Berkshires After Dark: A night in 'Billsville'


WILLIAMSTOWN -- Williamstown has a lot of nicknames from "The Village Beautiful" to "The Purple Bubble," but my favorite is "Billsville."

When I tell people I live there, some respond by giving me the oh-do-you-have-money-eyebrow raise. Let's face it: The town is typecast for being home to a rich college which serves a lot of rich kids and therefore you must be rich to live there. But in the past two years of living there, I've learned this is majorily not the case. My roommate and I, for one, are living proof of the working middle class there.

Sure, there are plenty of fancy pants kind of events happening, but that goes for many towns in the Berkshires. I like Williamstown's nickname of Billsville (the William part shortened to Bill), because to me, at least, it represents the area's laid back, no pretense, everyday Joe side.

I tensed up recently knowing I had to write a nightlife column for this week because, as I worded it in a Facebook post, "Well, the bill for my car repairs just hit me like a Sharknado and put a temporary damper on my happy dance."

Until next pay day, things like beer, a dinner out, or tickets to anything are considered a high-end luxury.

Fortunately, some organizations in Billsville have come to my rescue, proving you don't have to drop a lot of green to have a good night out. In fact, I went to a movie and a play in town this week without having to drop a dime, and would've gone to a concert too had I gotten out of work in time.

I happened to be out walking Sunday night near Spring Street when I heard the line, "Take me now, subcreature" echo into the street. No, it wasn't the voice of a back alley creep, but one of the many great one-liners from the 1984 comedy "Ghostbusters." Spec-ifically, it's part of a dialogue the character Dana Barrett (Sigourney Weaver) says to Dr. Peter Venkman (Bill Murray) while Barrett's possessed by a demonic spirit demigod named Zuul.

I've a nerdy affection for this movie. I find it ceaselessly entertaining and was happy to find it playing as part of a July free film series called "Family Flicks Under the Stars," presented by Images Cinema.

After finishing my lap around Main Street, I found an empty bench on a hill to watch the rest of the film.

The deal is simple, according to Images' website: Bring your own blanket or chairs. Concessions will be available on site. Bike in or walk in to avoid parking hassles. In case of rain, movies will show at Images Cinema at 8 p.m. Plus, I saw pet owners watching the movie with their dogs.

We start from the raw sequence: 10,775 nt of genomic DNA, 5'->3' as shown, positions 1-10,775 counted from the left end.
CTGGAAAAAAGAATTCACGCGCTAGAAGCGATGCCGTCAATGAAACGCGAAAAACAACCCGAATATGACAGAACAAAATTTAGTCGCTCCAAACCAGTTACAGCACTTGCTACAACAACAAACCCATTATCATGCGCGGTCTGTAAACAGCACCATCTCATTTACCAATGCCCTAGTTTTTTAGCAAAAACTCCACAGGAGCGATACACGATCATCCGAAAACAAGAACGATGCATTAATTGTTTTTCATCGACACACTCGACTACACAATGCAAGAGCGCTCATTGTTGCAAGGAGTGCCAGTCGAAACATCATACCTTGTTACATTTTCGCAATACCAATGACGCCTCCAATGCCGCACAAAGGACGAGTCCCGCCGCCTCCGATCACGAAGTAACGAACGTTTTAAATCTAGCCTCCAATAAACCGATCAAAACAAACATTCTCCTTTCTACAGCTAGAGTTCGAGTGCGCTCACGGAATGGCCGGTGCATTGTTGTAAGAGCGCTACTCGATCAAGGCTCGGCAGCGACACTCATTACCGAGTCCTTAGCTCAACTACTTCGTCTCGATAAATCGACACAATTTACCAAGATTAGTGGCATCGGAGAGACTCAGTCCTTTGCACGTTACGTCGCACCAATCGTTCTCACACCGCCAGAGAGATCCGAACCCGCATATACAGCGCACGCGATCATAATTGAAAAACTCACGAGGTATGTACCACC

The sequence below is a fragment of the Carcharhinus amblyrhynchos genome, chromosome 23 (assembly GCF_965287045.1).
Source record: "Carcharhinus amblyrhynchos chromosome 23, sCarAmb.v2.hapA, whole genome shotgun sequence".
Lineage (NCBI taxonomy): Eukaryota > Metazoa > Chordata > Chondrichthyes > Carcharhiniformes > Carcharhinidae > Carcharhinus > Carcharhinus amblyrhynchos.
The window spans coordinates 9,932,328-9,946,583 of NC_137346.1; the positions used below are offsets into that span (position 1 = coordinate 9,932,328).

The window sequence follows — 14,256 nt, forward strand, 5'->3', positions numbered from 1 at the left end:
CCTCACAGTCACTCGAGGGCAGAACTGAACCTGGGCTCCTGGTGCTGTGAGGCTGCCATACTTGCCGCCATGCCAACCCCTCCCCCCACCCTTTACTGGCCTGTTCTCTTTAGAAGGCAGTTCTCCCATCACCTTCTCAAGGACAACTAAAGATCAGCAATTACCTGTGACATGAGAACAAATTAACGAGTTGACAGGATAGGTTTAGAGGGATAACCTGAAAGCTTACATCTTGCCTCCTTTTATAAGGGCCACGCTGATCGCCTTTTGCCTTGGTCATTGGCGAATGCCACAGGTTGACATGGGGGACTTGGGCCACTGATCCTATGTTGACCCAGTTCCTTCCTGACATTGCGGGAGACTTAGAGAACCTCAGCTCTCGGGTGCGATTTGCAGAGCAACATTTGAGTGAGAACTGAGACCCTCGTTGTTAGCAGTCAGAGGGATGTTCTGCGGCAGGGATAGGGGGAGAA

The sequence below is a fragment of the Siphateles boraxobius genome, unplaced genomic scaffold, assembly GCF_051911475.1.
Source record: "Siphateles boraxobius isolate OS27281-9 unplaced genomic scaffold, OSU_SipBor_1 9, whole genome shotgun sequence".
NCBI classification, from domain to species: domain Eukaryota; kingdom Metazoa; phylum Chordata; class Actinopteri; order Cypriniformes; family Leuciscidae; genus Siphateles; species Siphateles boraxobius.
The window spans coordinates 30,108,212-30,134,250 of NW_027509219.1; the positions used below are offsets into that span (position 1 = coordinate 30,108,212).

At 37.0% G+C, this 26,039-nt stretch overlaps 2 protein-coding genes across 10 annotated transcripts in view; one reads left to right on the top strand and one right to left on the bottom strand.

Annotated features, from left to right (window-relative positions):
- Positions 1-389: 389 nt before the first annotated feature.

What's not to love about that? Well, there are two things: Bugs and bells. The bugs do bite on a warm July night, so do bring bug spray. As for the town's bells tolling the time, you just have to deal with it.

There are two more movies left in the Sunday night series (which began with "Some Like it Hot"): "The Music Man," a classic musical (this Sunday at 8:20 p.m.) and animated superhero flick "The Incredibles" (July 28, 8:15 p.m.). As a prequel to the movie, patrons can also enjoy the town's free Summer Sundays small street festival, which includes food and crafts vendors, music and family stuff, beginning at 4 p.m.

Tuesday night I was hoping to treat myself to a double-feature of twilight culture by first heading to The Sterling and Francine Clark Art Institute for its free Tuesday night Outdoor Concert Series. I've been to other performances, which coincide with the presence of on-site food vendors, but have not yet seen a set this season. This week's band, Funk in the Trunk, sounded intriguing enough by its name alone. I didn't get to see the group myself because I couldn't make the 6 p.m. start time.

I was a little late, but did make it to Williams College's Poker Flats Field for Williamstown Theatre Festival's Free Theatre production of "Dracula, or The Un-Dead." (Flip over to Berkshires Week to Naomi LaChance's story on the whole production.)

Again, there was no charge for this event, though I wish I did have a little more cash on me. I would've gladly made a donation to the show. Also, there was an ice cream truck and the How We Roll egg roll food truck on site to help patrons make a deliciously entertaining night of it. Picnics are welcome, and I have to give a special shout-out to the couple who had their picnic basket, bottle of wine and a pair of neon plastic goblets -- the embodiment of a carefree summer night.

I'm a very lucky gal to live in such an area that celebrates free culture, and I think the best part about heading to these events, aside from the cost, was being among 50 to 100 people, and the occasional dogs, gathered in a open air setting, sharing a common experience. There's no better chorus than group laughter during a film or experiencing a collective jumping as a vampire dramatically projects itself from a casket.

Billsville, I don't care what people say about you, you're alright in my book.


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